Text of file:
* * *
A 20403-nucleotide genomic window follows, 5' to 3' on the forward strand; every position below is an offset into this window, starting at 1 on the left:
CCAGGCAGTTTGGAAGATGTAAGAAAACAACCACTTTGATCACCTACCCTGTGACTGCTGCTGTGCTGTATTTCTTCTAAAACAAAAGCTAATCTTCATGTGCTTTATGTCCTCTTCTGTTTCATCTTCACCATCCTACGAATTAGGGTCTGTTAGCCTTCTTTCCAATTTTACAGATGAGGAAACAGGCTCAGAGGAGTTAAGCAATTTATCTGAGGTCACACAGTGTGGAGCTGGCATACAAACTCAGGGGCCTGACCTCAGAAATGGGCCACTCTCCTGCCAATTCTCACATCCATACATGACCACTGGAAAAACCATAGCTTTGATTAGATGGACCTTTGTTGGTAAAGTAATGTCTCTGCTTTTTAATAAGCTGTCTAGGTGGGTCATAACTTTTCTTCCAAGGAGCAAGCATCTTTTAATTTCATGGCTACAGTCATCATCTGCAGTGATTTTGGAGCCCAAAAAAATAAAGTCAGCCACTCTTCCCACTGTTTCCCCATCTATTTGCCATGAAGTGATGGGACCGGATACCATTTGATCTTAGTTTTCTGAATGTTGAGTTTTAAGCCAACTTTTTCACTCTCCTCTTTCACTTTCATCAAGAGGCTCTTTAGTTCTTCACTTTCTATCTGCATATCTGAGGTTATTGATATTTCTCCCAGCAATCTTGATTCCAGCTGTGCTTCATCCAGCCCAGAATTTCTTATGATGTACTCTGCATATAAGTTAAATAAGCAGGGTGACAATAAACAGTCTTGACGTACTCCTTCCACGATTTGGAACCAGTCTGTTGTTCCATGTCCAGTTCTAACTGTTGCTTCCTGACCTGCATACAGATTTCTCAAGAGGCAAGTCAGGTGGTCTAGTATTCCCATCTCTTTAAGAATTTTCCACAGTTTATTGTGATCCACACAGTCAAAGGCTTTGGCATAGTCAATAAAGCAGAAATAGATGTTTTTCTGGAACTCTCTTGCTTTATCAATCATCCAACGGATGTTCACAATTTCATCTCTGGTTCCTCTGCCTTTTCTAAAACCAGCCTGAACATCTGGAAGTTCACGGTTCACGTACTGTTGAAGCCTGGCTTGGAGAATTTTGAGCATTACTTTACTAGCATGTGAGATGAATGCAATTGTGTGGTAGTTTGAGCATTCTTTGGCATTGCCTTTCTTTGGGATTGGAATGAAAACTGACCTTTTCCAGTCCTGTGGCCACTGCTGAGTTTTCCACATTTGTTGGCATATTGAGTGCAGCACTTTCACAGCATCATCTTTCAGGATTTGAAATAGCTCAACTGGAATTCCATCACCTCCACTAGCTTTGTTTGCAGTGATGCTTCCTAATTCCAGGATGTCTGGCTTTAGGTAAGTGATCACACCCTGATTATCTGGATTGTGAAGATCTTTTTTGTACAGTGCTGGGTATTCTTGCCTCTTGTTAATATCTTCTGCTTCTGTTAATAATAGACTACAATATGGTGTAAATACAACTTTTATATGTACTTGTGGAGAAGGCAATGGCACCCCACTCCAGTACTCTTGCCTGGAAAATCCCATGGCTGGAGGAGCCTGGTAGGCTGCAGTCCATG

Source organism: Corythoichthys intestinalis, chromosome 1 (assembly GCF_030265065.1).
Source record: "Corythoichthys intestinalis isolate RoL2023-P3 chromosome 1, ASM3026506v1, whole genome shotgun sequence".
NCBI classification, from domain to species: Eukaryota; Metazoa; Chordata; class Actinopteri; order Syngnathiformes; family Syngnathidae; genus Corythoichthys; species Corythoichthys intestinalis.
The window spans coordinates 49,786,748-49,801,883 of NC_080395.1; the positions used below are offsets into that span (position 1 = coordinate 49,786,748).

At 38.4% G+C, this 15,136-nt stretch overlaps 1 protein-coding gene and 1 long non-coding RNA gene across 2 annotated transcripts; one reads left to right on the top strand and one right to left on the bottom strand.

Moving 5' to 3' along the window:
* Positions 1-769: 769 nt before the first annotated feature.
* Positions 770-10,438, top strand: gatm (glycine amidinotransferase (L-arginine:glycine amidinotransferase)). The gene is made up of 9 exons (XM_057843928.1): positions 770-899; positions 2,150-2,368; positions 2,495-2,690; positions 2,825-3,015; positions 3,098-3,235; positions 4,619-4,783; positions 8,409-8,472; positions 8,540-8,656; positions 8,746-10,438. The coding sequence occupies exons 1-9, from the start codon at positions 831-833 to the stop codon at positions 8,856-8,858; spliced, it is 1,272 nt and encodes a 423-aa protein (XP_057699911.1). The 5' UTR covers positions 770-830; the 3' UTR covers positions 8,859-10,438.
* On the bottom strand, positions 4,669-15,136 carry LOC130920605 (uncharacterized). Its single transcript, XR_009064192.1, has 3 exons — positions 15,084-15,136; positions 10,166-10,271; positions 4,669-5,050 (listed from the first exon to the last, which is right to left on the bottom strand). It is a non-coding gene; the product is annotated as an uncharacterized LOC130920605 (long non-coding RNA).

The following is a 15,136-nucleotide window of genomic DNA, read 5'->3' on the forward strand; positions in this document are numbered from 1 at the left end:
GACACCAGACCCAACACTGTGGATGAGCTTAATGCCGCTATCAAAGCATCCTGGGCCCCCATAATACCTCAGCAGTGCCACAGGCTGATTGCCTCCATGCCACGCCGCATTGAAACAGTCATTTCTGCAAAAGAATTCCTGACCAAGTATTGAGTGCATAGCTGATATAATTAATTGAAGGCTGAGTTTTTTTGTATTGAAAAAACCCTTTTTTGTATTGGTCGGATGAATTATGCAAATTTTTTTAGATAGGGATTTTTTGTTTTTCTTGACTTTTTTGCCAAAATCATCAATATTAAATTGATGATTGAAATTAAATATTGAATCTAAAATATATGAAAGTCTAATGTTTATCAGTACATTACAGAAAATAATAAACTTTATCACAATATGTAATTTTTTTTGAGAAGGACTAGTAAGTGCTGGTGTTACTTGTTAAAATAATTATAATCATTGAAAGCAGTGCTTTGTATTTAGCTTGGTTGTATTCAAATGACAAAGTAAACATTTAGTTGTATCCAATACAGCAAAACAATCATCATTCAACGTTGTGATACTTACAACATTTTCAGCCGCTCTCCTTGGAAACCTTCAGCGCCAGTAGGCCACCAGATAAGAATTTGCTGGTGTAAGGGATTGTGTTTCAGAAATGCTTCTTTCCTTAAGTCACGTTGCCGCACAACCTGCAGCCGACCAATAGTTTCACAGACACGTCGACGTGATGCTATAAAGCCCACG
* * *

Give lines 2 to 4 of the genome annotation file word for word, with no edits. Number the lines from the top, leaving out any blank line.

CCAGGCAGTTTGGAAGATGTAAGAAAACAACCACTTTGATCACCTACCCTGTGACTGCTGCTGTGCTGTATTTCTTCTAAAACAAAAGCTAATCTTCATGTGCTTTATGTCCTCTTCTGTTTCATCTTCACCATCCTACGAATTAGGGTCTGTTAGCCTTCTTTCCAATTTTACAGATGAGGAAACAGGCTCAGAGGAGTTAAGCAATTTATCTGAGGTCACACAGTGTGGAGCTGGCATACAAACTCAGGGGCCTGACCTCAGAAATGGGCCACTCTCCTGCCAATTCTCACATCCATACATGACCACTGGAAAAACCATAGCTTTGATTAGATGGACCTTTGTTGGTAAAGTAATGTCTCTGCTTTTTAATAAGCTGTCTAGGTGGGTCATAACTTTTCTTCCAAGGAGCAAGCATCTTTTAATTTCATGGCTACAGTCATCATCTGCAGTGATTTTGGAGCCCAAAAAAATAAAGTCAGCCACTCTTCCCACTGTTTCCCCATCTATTTGCCATGAAGTGATGGGACCGGATACCATTTGATCTTAGTTTTCTGAATGTTGAGTTTTAAGCCAACTTTTTCACTCTCCTCTTTCACTTTCATCAAGAGGCTCTTTAGTTCTTCACTTTCTATCTGCATATCTGAGGTTATTGATATTTCTCCCAGCAATCTTGATTCCAGCTGTGCTTCATCCAGCCCAGAATTTCTTATGATGTACTCTGCATATAAGTTAAATAAGCAGGGTGACAATAAACAGTCTTGACGTACTCCTTCCACGATTTGGAACCAGTCTGTTGTTCCATGTCCAGTTCTAACTGTTGCTTCCTGACCTGCATACAGATTTCTCAAGAGGCAAGTCAGGTGGTCTAGTATTCCCATCTCTTTAAGAATTTTCCACAGTTTATTGTGATCCACACAGTCAAAGGCTTTGGCATAGTCAATAAAGCAGAAATAGATGTTTTTCTGGAACTCTCTTGCTTTATCAATCATCCAACGGATGTTCACAATTTCATCTCTGGTTCCTCTGCCTTTTCTAAAACCAGCCTGAACATCTGGAAGTTCACGGTTCACGTACTGTTGAAGCCTGGCTTGGAGAATTTTGAGCATTACTTTACTAGCATGTGAGATGAATGCAATTGTGTGGTAGTTTGAGCATTCTTTGGCATTGCCTTTCTTTGGGATTGGAATGAAAACTGACCTTTTCCAGTCCTGTGGCCACTGCTGAGTTTTCCACATTTGTTGGCATATTGAGTGCAGCACTTTCACAGCATCATCTTTCAGGATTTGAAATAGCTCAACTGGAATTCCATCACCTCCACTAGCTTTGTTTGCAGTGATGCTTCCTAATTCCAGGATGTCTGGCTTTAGGTAAGTGATCACACCCTGATTATCTGGATTGTGAAGATCTTTTTTGTACAGTGCTGGGTATTCTTGCCTCTTGTTAATATCTTCTGCTTCTGTTAATAATAGACTACAATATGGTGTAAATACAACTTTTATATGTACTTGTGGAGAAGGCAATGGCACCCCACTCCAGTACTCTTGCCTGGAAAATCCCATGGCTGGAGGAGCCTGGTAGGCTGCAGTCCATG

Source organism: Corythoichthys intestinalis, chromosome 1 (assembly GCF_030265065.1).
Source record: "Corythoichthys intestinalis isolate RoL2023-P3 chromosome 1, ASM3026506v1, whole genome shotgun sequence".